While Mr Denton said the outcome of the global summit provided the best chance at this time to keep alive the target of keeping warming below 1.5°C above pre-industrial levels, “a concerted effort will be needed in the coming months to stop it from slipping out of reach”.
Unlike previous Cop summits, the Glasgow summit had a significant business presence, with Jules Kortenhorst, chief executive of RMI, a Colorado think tank, saying he had seen “more chief executives in the last eight days than I have at the previous eight years of Cop”.
Mr Danker agreed, saying Cop26 was “truly pioneering” in terms of the contribution of business.
“Over the past few weeks, businesses have shown that they are committed to moving from laggard to leader on climate and to bring fresh impetus, innovation and ingenuity to delivering net zero. Regardless of the political outcome of Cop26, business stands ready to go further and faster to play its part,” Mr Danker said.
However, Mindy Lubber, chief executive of Ceres, a US non-profit organisation said “private sector action alone is not enough” to achieve the goals of the Paris Agreement.
While former Bank of England Governor Mark Carney managed to cajole banks, investors and insurers representing $130 trillion in assets to decarbonise their businesses by the middle of the century, the key test is whether financial institutions actually stop financing fossil fuels.
Christopher Kaminker, global head of sustainable investing at Lombard Odier, said while only a small proportion of the new Glasgow Financial Alliance to Net Zero "would be specifically "dedicated to green solutions ... the transition to a net zero economy requires not only investment in low carbon technologies, but also the large-scale realignment of the wider economy and, by extension, of investment portfolios – and it is here where the GFANZ alliance may become hugely impactful".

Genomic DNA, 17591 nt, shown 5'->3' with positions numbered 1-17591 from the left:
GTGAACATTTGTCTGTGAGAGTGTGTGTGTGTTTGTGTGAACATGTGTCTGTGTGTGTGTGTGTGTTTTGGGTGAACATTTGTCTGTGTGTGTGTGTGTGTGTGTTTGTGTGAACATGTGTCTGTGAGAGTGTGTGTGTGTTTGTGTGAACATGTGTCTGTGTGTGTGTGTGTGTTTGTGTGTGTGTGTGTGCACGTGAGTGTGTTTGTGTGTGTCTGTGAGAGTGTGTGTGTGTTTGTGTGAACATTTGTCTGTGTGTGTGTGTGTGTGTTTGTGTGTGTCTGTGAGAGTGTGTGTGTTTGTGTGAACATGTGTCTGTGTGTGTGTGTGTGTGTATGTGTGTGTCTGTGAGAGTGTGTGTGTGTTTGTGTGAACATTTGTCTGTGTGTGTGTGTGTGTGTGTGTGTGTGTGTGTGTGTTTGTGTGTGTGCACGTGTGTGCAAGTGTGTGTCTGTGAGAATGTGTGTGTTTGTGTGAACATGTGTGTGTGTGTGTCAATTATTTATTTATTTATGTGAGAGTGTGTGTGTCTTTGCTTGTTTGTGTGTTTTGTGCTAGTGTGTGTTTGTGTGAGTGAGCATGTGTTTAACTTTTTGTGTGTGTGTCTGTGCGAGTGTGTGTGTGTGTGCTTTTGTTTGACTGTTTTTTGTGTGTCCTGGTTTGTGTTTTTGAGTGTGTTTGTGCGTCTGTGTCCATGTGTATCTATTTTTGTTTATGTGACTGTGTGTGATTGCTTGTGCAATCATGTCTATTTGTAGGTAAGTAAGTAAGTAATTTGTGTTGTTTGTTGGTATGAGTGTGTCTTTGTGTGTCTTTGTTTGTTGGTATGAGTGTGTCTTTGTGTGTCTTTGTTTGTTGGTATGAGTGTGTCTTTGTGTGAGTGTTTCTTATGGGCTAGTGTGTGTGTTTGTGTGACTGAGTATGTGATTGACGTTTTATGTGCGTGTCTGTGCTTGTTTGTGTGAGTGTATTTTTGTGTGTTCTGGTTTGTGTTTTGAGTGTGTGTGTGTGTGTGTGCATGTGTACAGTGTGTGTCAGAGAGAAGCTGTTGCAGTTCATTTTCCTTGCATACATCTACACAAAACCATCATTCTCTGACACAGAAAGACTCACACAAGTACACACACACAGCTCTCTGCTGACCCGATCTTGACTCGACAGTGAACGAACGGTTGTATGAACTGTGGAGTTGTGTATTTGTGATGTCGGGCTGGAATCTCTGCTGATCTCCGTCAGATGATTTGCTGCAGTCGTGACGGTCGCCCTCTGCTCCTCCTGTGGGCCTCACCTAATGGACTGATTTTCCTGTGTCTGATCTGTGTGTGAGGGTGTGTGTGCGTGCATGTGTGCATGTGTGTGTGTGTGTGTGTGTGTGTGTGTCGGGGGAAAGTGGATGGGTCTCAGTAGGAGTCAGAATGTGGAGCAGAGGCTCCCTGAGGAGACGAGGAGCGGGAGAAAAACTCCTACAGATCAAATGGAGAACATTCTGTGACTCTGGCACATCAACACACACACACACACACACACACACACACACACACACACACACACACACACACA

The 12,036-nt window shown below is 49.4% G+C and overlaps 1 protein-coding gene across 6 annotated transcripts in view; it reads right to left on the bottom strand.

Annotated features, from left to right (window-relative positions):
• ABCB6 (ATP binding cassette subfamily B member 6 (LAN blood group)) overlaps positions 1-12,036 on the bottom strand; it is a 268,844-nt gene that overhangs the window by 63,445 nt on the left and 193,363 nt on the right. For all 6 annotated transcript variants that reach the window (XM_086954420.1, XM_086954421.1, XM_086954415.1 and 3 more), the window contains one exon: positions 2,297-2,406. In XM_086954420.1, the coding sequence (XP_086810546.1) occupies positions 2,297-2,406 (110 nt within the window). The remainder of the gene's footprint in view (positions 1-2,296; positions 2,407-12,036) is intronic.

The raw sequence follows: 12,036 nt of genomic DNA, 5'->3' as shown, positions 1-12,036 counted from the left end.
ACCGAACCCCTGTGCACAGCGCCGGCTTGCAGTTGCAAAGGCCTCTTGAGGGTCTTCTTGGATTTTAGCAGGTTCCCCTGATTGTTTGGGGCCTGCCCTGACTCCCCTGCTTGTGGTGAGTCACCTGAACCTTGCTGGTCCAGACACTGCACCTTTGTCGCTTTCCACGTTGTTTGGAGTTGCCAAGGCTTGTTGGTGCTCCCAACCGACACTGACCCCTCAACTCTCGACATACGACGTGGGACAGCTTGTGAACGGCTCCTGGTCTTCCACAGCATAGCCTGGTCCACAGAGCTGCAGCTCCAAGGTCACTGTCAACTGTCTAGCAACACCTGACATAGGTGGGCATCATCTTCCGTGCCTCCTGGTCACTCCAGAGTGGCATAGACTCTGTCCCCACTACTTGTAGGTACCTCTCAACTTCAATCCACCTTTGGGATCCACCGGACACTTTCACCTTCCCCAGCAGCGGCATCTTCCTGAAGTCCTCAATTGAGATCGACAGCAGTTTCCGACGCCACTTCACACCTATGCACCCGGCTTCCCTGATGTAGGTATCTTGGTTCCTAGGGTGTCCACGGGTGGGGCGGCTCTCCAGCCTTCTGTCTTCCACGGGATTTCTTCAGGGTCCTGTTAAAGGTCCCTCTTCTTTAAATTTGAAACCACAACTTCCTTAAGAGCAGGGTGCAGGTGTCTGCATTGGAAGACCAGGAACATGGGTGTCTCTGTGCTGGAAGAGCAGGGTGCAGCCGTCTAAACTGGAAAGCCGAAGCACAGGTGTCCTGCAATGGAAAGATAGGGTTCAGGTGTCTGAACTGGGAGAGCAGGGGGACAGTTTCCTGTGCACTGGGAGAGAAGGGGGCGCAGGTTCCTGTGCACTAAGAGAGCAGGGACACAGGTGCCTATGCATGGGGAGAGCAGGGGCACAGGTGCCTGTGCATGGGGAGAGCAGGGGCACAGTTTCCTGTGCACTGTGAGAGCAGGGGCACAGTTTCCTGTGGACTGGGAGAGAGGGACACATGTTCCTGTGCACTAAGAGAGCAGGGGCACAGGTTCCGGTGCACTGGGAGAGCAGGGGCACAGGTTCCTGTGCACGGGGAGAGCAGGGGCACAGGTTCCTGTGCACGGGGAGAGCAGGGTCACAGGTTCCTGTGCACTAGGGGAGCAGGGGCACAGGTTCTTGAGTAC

Meanwhile, there was recognition at Cop26 that countries struck by catastrophic climate events will receive help. However, wealthy countries failed to meet a pledge to provide a timetable for the delivery of $100 billion in climate finance to developing countries, a failure that casts a shadow on the result, putting the pressure on Cop27 in Egypt next year to solve that issue.
“The availability of climate finance for developing economies has been a constant fissure throughout Cop26. For the future of the Paris Agreement, it is vital that the world’s richest economies remedy this fault line without delay,” said Mr Denton.
“This agenda cannot wait until Cop27 – the UK government should use the remaining six weeks of its G7 presidency to set the ground for a massive new financing plan to enable climate-friendly growth throughout the developing world.”
Meanwhile, the boss of one of Europe's largest steel producers called for an international tax on carbon to ensure that the industry cuts its environmental impact, but issued a warning against greenwashing.
Martin Pei, the head of Swedish steel company SSAB, said that many of the attempts to claim steel is green are nothing other than branding.
"There are so many green steel initiatives and many of them are only greenwashing. They are not doing anything; they are selling certificates," he said.
He called for transparency so that companies could not continue to make the same product but brand it green.
The global metals industry is one of the largest emitters in the world, and cutting carbon is notoriously difficult.